But when there are regulatory requirements involved, the team could make the key due dates part of the MVP. The date becomes a requirement to be met, like any other non-negotiable element, and the organization can use a team-based approach to meet it. Include in the release plan the process owners – or the “customer” – that need to approve the final product. Insert milestone-driven dependencies into the release plan. 

Take action, focus on outcomes

Senior leaders charged with assembling a cross-functional team are likely to encounter team members who are unconvinced that agile practices apply to this type of work. Here are some actions those leaders can take to convince skeptics, and bring agile to heavily constrained aspects of products and processes, such as regulatory or statutory requirements.

Examine the value of the compliance effort to the business. Likely, you’re performing this compliance review or audit because you don’t have a choice. It’s helpful to clarify to everyone involved what’s at stake and why this effort is a priority, just as you would when beginning a product development effort. Highlight what’s at stake, how the business will benefit from this effort, and what happens if you fail.

Name the customers and stakeholders. The “customer” is the entity that accepts the work and determines whether you’re in compliance. It may be an internal department, like legal or marketing, or it may be an external auditor or a governing body. Your stakeholders may be other people in your organization, such as other department leaders or board members. 

How to align teams at scale

Identify any dependencies or deadlines. For this type of work, this step is critical. There is likely a firm deadline by which you must deliver your MVP to your customer. If you need to get a report from one department in order to compile a report for the customer, document this dependency. Also, account for any “edge cases,” such as known gaps in your data or peculiarities in your business that may need to be addressed.

Break the work into sprints that lead to on-time delivery of the MVP. A work-back plan isn’t very agile, but in this case, there’s probably no way to avoid this. Plan where you want to be at the end of each sprint: “By sprint two, we want to see how this aspect of the regulation is covered; by sprint three we want to see how we might meet this part of the regulation.”

Assemble the delivery team. Determine who needs to be involved in the work, based on skill set and availability. Also, consider what they won’t be working on while their attention is on this effort, and make sure another priority workstream won’t suffer in their absence. Name the team leads and each person’s roles and responsibilities. 

Plan resources for each piece of the work. Identify what’s required in terms of budget, tools, workspace, and support staff. Like with the delivery team, make sure you’re clear on any other priorities that may be competing with these resources so you can make sure their time, attention, and funding are protected.

Account for organizational or cultural considerations that may impact delivery. Perhaps your organization has been through this compliance process before. Take note of any other organizational initiatives that didn’t exist before that may impact this effort. And if there has been a significant change to how people are working, such as they’re suddenly remote or there are people in new roles, take into account the time and tools they might need.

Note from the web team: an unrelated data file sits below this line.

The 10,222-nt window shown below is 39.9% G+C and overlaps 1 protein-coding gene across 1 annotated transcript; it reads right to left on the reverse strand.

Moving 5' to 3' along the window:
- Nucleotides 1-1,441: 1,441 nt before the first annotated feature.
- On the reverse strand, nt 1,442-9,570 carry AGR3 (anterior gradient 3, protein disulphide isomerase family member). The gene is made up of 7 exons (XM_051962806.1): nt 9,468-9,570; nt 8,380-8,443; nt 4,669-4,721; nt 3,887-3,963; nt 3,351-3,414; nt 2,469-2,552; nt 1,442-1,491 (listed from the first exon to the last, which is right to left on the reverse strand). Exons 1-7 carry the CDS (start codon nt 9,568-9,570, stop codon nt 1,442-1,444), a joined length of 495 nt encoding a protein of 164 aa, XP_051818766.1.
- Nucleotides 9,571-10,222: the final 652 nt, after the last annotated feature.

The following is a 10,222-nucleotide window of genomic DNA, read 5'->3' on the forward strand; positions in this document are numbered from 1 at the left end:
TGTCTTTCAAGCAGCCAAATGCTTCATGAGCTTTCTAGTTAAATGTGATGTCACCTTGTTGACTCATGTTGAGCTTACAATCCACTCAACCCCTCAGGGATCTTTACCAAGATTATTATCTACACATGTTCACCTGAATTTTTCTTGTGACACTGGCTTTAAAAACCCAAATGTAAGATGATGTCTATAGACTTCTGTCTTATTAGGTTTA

Know how you’ll track work, make it visible, and get fast feedback. This is the part of the work where agile practices really shine. Teams that use the best product delivery tools can make their work and their progress visible to stakeholders and take in any feedback or new information along the way. With these practices and tools in place, the work can move along with steady velocity, and everyone can be assured they will deliver an MVP that will be accepted by the customer.

Plan for how you’ll capture lessons learned and improve the process. There’s a saying: Don’t wait until the horse is dead to perform the post-mortem and find out what killed it. By then, it’s too late to save the horse! Likely, this work will come around again, and the business will want to get better and faster at completing it. Use a collaboration tool that allows each team member to document lessons and suggestions for improving the compliance process in the future. 

Extend agility into high-stakes processes for maximum benefit

If we see a regulatory requirement as a large, inflexible beast, it can seem as if agile is not the right toolbox to bring to the job site. But when we take the approach of delivering an MVP and divide the work into a set of sub-processes you can use an agile, team-based approach based on iterative loops and periodic reflection, building on incremental – yet significant – improvements. 

Managing inflexible requirements with fixed schedules, imposed from parties outside of the company, seems like a difficult environment for agile. But that’s exactly why it’s important to do. If the least likely areas of your company can be made agile, then the promise of agile at scale is within sight.

When President John F. Kennedy launched what would become the Apollo Project, he said that the U.S. would achieve its aspirations in the space race “not because they are easy, but because they are hard.” Agile at scale takes hold when you apply it not in the places where it’s easy to do, but where it’s hard to do. If your organization can do this, you’ll have the agility and resilience to take on any challenge that comes your way.

Transform faster. Drive better results. Jira Align takes you beyond real-time visibility of work and towards true enterprise evolution and transformation.